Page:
From the Division of General Medicine and Primary Care, Beth Israel Deaconess Medical Center, 330 Brookline Ave, LY318, Boston, MA 02215.
In a Clinical Crossroads article published in November 2000, Lisa I. Iezzoni, MD,
discussed a 44-year-old woman with difficulty ambulating secondary
to amyotrophic lateral sclerosis (ALS) diagnosed in summer 1999.1 Initially,
Mrs D leaned on her husband's arm for support, but as she became weaker, she
began to use a cane. As her impairment in mobility progressed, Mrs D learned
to use forearm crutches and obtained a rolling walker to use at home. She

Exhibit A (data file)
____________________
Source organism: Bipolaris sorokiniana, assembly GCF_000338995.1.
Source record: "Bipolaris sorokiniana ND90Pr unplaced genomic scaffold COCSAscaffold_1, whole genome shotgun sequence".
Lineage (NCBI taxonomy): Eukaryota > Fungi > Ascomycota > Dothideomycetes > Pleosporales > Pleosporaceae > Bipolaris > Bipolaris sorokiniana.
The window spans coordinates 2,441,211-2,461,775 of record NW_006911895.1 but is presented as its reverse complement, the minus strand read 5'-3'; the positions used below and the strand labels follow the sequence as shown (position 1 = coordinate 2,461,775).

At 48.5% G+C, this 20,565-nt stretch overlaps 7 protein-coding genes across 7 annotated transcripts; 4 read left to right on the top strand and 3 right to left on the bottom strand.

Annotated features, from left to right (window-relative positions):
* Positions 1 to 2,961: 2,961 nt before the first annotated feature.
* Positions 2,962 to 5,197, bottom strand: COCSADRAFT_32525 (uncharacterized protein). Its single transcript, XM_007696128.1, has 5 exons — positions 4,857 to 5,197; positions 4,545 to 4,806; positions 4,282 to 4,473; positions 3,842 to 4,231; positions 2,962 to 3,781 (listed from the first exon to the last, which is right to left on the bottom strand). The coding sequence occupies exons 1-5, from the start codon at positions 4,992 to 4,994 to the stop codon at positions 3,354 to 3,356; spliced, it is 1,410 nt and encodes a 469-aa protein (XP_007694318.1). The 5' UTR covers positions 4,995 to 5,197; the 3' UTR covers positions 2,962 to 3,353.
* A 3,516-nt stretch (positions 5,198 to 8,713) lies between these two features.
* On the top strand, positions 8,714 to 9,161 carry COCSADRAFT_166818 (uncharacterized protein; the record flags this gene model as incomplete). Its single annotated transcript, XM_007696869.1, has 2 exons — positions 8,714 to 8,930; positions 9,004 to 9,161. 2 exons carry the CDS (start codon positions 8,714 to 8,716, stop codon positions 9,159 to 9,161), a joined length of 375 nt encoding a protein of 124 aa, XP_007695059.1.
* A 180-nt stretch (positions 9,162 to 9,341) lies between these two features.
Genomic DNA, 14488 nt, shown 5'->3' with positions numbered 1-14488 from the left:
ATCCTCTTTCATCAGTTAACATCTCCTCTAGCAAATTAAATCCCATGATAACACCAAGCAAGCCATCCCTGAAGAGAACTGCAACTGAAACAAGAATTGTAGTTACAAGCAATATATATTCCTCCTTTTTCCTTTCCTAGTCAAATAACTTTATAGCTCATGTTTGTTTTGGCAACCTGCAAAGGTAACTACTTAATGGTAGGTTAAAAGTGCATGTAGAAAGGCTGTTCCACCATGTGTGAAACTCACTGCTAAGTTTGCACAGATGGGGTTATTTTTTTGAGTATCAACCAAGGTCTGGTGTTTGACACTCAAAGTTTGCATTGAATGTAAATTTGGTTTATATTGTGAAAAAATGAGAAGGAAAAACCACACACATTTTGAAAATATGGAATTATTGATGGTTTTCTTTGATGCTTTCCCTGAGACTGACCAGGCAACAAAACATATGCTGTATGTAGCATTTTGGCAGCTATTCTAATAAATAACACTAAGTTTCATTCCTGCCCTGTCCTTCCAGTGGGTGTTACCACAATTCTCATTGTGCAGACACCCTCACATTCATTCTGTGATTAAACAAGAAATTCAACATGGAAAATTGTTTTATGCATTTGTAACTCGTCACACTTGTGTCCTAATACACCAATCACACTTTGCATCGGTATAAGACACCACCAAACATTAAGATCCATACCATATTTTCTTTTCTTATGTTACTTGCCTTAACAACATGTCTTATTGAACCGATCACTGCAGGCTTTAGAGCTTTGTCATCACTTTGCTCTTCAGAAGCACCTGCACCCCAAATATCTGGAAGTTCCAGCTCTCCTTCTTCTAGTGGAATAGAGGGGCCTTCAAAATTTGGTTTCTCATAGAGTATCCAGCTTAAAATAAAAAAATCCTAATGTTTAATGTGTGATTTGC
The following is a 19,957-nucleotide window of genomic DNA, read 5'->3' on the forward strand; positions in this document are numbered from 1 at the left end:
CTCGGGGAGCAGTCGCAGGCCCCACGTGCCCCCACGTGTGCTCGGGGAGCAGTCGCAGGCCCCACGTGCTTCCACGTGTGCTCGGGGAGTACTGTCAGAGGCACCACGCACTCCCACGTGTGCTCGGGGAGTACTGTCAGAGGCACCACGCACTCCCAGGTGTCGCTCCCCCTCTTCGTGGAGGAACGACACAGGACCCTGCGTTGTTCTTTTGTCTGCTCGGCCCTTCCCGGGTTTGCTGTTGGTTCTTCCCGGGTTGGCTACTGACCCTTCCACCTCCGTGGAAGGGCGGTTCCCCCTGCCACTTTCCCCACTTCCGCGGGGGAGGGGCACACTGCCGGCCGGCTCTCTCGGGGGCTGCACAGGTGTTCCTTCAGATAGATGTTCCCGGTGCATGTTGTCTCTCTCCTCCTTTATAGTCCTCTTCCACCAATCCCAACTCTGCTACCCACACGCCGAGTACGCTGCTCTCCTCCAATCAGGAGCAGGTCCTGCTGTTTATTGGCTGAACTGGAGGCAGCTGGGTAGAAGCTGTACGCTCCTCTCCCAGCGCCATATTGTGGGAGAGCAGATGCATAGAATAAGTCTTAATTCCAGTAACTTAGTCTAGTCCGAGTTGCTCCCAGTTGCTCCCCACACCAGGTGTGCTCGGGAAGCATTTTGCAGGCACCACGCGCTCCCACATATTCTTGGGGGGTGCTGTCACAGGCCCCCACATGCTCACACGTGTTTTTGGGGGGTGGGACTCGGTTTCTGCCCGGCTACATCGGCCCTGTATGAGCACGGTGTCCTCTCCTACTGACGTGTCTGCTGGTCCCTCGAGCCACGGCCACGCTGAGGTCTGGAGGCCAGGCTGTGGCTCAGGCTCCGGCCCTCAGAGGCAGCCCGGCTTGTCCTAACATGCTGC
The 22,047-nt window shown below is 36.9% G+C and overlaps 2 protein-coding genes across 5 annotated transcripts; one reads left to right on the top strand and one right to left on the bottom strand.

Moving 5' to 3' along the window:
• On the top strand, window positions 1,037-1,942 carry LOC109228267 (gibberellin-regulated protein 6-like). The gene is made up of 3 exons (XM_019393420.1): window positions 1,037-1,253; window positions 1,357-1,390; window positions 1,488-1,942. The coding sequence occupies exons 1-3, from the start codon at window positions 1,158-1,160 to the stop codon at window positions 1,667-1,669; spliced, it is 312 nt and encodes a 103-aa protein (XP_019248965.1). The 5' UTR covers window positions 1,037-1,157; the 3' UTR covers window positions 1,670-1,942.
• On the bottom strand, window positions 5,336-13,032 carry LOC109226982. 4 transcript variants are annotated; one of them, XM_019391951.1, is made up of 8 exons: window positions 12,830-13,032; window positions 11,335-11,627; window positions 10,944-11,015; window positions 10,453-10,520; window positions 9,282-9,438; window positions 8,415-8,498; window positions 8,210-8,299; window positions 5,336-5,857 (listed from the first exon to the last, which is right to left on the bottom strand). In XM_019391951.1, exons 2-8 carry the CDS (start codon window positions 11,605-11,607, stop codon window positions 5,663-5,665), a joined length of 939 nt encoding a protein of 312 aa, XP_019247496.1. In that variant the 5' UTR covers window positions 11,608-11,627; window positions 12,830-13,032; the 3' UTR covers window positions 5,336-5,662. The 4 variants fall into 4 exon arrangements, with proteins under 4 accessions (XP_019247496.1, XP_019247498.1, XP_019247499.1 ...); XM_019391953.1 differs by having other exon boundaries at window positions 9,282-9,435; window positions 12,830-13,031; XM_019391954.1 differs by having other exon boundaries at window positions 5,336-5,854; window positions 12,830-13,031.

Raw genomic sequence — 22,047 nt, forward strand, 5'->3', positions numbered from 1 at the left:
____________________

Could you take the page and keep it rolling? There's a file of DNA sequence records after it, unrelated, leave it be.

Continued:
then retired from her job and moved to a wheelchair-accessible home. She became
depressed but was unable to take fluoxetine because it intensified spasticity
in her legs. At the time of the conference, Mrs D was considering using a
wheelchair or motorized scooter.
Hartman EE, Delbanco T. A 44-Year-Old Woman With Difficulty Walking, 2 Years Later. JAMA. 2002;288(20):2598. doi:10.1001/jama.288.20.2598